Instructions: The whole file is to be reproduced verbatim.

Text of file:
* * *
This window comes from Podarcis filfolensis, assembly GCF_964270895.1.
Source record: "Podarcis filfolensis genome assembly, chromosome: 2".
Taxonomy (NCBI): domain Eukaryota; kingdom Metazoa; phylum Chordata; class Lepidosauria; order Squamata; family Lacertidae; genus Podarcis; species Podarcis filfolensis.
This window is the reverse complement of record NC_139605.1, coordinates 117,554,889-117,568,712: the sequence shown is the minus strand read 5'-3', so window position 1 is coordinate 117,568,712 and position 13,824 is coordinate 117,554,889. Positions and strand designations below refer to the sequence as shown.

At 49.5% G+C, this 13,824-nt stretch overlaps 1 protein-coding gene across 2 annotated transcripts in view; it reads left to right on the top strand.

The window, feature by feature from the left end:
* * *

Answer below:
This window comes from Podarcis filfolensis, assembly GCF_964270895.1.
Source record: "Podarcis filfolensis genome assembly, chromosome: 2".
Taxonomy (NCBI): domain Eukaryota; kingdom Metazoa; phylum Chordata; class Lepidosauria; order Squamata; family Lacertidae; genus Podarcis; species Podarcis filfolensis.
This window is the reverse complement of record NC_139605.1, coordinates 117,554,889-117,568,712: the sequence shown is the minus strand read 5'-3', so window position 1 is coordinate 117,568,712 and position 13,824 is coordinate 117,554,889. Positions and strand designations below refer to the sequence as shown.

At 49.5% G+C, this 13,824-nt stretch overlaps 1 protein-coding gene across 2 annotated transcripts in view; it reads left to right on the top strand.

The window, feature by feature from the left end: